ActionScript 3.0 uses a powerful framework for handling internal communication known as the event framework. Events are messages that are sent between objects when an action, such as a button click, has taken place. This enables you to create functionality that occurs interactively and without the need for direct method calls to other classes.
The Flash Player API uses events for many purposes in a unified way. Events handle mouse actions, timers, networking, and asynchronous errors. In this chapter you'll learn about how these subsystems use the event framework.
I'll take a look at how
EventDispatcher objects communicate and how the new
Event objects are structured. I'll also check out some of the more advanced features of the event framework, including how to create your own custom events and how to use event bubbling.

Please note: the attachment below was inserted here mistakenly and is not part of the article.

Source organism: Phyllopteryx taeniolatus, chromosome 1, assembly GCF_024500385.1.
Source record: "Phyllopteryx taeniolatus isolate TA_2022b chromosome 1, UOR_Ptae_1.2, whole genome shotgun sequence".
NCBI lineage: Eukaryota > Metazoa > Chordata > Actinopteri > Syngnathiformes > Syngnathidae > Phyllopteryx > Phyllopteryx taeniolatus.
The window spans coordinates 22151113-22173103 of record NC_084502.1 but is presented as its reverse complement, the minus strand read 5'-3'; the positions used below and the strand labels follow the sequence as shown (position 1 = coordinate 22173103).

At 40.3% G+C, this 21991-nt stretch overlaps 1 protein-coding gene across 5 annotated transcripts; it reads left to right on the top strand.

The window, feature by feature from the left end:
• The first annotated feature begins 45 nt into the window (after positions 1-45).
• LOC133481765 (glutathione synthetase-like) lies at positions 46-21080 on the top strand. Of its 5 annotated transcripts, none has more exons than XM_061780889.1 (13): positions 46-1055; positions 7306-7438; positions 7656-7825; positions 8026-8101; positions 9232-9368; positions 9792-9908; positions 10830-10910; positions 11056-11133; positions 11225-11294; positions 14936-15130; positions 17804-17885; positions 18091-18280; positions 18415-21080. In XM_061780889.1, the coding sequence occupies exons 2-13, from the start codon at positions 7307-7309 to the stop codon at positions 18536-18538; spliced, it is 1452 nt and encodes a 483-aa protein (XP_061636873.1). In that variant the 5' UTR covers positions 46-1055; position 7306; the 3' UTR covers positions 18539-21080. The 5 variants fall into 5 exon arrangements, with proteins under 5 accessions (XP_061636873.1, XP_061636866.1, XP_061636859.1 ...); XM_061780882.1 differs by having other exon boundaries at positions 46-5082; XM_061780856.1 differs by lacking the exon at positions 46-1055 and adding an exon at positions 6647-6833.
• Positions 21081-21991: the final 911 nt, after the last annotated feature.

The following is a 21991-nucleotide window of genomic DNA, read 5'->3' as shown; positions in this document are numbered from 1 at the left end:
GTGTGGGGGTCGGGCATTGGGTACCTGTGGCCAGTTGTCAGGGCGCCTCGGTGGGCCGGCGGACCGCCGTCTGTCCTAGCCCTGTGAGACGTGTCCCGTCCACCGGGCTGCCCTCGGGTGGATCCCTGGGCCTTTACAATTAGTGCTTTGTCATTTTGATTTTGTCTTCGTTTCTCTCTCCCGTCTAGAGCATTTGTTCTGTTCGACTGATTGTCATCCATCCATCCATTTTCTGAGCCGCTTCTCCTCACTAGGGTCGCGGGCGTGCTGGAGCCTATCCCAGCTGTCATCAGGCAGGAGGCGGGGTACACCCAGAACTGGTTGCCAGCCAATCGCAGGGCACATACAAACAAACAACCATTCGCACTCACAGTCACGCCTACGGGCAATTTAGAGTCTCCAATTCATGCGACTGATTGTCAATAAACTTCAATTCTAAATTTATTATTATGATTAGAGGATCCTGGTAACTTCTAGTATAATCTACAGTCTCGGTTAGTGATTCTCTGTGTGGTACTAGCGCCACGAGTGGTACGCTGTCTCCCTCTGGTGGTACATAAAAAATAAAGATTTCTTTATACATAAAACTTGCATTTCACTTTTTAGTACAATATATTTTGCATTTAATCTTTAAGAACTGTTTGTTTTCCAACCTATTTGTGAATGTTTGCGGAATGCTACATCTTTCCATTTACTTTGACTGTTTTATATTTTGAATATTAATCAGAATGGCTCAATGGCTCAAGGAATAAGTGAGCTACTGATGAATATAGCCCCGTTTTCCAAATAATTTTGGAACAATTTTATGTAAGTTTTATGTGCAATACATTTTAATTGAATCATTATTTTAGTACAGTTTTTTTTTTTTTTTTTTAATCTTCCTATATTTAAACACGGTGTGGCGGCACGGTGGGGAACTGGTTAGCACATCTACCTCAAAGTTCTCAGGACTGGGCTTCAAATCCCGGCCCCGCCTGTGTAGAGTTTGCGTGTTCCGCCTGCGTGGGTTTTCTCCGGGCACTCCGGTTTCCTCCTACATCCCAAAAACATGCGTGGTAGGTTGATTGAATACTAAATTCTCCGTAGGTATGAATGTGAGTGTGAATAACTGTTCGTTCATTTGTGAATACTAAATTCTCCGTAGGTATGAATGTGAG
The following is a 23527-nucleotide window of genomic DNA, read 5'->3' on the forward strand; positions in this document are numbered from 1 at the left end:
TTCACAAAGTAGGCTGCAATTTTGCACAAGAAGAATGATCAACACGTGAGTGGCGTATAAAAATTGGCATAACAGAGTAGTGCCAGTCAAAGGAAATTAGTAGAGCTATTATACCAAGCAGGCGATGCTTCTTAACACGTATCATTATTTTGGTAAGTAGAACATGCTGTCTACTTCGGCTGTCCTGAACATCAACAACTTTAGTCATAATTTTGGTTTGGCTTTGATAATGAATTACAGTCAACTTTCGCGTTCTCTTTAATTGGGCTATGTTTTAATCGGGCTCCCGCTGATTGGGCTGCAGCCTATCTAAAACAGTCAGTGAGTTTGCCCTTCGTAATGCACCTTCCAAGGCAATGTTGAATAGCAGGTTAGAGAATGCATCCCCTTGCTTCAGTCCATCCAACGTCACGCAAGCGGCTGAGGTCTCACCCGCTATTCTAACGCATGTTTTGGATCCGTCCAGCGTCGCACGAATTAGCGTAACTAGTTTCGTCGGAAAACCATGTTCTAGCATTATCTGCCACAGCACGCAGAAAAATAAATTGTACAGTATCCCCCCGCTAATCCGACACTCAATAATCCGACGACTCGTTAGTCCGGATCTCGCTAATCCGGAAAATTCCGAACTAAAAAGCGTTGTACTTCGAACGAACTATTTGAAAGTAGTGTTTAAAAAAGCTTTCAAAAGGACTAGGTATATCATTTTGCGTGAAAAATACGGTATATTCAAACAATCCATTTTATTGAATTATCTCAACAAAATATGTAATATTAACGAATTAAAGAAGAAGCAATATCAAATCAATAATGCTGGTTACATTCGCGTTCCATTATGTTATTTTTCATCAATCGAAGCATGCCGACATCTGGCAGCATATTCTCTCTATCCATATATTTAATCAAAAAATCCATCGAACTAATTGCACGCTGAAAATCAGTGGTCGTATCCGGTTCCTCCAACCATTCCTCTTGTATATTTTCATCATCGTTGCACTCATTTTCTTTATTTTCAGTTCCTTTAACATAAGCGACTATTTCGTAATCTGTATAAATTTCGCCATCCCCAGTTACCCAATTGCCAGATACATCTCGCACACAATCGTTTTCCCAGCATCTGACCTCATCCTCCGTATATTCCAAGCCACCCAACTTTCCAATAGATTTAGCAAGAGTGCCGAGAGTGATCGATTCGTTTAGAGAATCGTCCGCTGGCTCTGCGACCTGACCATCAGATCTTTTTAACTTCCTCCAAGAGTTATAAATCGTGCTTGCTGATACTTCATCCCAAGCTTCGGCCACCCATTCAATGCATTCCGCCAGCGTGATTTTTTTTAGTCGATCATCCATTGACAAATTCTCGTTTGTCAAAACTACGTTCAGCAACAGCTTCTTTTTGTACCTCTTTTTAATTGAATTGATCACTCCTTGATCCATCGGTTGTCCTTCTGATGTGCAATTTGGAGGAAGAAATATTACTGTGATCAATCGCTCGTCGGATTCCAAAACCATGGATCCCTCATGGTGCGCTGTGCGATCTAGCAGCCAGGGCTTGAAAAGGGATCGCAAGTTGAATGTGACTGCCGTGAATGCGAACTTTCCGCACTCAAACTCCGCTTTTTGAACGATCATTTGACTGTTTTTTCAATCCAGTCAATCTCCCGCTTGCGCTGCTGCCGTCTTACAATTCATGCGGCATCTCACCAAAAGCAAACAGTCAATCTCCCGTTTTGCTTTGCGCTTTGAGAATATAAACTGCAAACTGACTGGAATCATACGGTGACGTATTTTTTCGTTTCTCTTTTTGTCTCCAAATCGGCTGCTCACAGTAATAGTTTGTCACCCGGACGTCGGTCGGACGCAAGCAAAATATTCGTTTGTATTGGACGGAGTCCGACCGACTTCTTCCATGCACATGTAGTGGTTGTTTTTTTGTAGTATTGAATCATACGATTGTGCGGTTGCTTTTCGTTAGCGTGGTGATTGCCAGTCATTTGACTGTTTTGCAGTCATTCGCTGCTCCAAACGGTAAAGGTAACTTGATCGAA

What exactly is an event? At its core, an event is an object that represents an occurrence and describes the conditions surrounding that occurrence. This includes (but is not limited to) a description of the event, called the event type, and the origin of the event, also known as the event target.
Events — and the Observer design pattern that the event framework follows — allow one object, called an event dispatcher, to trigger the actions of one or more other objects, called event listeners, without having to know anything about the structure of the other objects. Because the object broadcasting the event doesn't ...